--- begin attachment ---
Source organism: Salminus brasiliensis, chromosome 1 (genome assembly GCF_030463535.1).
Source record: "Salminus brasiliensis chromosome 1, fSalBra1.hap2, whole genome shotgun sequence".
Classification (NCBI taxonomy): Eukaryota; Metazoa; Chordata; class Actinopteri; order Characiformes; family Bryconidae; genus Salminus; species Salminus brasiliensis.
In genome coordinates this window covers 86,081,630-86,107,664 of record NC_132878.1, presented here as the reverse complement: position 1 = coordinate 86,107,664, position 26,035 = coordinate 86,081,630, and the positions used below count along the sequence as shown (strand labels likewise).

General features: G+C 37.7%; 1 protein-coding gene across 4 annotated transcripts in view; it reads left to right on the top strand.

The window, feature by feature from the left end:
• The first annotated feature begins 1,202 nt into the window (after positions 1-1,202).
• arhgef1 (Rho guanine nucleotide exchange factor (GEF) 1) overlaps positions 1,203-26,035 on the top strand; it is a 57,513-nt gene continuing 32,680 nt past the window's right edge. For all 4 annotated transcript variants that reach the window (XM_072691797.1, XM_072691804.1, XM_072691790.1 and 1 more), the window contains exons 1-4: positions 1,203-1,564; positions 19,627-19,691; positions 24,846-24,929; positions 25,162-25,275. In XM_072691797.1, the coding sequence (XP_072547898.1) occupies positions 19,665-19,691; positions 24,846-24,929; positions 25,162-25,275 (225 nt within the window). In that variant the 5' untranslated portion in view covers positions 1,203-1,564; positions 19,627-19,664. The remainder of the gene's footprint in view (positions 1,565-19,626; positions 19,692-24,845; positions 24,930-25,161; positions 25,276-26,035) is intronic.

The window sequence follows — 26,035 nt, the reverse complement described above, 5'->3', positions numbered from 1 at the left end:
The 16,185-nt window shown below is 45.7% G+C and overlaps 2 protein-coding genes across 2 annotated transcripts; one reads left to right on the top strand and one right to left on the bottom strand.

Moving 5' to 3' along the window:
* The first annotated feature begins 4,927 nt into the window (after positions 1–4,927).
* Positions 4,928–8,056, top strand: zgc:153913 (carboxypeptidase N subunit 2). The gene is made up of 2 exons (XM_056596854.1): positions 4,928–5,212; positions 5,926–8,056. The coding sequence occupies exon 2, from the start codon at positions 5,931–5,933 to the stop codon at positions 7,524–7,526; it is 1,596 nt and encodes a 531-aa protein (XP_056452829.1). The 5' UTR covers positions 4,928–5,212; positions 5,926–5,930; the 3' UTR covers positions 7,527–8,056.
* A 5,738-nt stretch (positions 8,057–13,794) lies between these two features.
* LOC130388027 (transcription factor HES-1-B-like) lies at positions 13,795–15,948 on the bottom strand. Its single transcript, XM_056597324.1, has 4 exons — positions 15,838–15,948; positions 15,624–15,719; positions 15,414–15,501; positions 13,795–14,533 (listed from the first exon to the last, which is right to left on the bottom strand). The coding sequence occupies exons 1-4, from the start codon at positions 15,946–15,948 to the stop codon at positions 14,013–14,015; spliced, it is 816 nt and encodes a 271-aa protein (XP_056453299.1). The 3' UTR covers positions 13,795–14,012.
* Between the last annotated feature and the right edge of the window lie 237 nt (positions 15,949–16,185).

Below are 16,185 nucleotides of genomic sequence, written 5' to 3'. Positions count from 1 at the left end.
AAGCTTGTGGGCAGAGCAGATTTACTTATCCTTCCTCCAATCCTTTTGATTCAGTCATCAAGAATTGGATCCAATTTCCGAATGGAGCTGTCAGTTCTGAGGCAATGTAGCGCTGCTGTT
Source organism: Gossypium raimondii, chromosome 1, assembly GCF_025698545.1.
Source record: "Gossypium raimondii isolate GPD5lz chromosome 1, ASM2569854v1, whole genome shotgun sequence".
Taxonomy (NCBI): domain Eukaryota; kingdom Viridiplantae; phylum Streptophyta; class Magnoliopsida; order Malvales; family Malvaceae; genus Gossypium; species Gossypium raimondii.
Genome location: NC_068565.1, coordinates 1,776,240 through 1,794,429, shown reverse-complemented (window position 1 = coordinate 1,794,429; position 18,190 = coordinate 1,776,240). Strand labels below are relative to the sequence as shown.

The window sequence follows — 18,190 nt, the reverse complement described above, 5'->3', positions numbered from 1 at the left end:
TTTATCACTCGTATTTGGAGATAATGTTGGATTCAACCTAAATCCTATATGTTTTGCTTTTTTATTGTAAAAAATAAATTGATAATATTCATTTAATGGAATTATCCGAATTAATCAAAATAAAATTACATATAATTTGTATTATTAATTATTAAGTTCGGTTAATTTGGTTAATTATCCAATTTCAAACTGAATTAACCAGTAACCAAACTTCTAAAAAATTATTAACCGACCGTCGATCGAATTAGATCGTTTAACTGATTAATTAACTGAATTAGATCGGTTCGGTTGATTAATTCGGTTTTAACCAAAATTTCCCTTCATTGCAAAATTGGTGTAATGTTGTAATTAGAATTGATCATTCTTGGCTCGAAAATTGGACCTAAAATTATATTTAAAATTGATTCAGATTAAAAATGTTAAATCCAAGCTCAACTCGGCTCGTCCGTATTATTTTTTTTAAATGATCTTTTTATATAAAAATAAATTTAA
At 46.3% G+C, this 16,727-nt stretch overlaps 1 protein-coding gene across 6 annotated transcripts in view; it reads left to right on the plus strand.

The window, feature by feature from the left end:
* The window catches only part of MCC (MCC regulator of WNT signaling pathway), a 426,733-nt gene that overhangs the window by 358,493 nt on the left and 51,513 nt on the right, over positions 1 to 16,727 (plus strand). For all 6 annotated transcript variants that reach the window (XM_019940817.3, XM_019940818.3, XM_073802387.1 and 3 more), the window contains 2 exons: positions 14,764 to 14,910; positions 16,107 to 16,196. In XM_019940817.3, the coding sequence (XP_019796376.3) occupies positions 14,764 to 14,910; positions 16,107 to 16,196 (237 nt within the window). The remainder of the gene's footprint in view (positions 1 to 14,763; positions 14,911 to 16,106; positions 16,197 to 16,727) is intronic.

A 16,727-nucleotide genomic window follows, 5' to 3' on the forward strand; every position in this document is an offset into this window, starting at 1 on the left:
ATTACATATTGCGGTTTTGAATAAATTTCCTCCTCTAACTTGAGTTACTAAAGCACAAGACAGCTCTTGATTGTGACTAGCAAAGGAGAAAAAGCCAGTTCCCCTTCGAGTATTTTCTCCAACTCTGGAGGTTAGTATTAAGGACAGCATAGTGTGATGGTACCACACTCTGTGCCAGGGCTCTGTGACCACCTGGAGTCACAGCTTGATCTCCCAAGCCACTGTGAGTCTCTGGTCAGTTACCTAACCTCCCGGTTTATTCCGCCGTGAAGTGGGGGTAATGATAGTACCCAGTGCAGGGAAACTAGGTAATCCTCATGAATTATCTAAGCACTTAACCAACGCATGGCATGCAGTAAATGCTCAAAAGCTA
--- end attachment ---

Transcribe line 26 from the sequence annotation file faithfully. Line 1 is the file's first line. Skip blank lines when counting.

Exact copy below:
The window, feature by feature from the left end: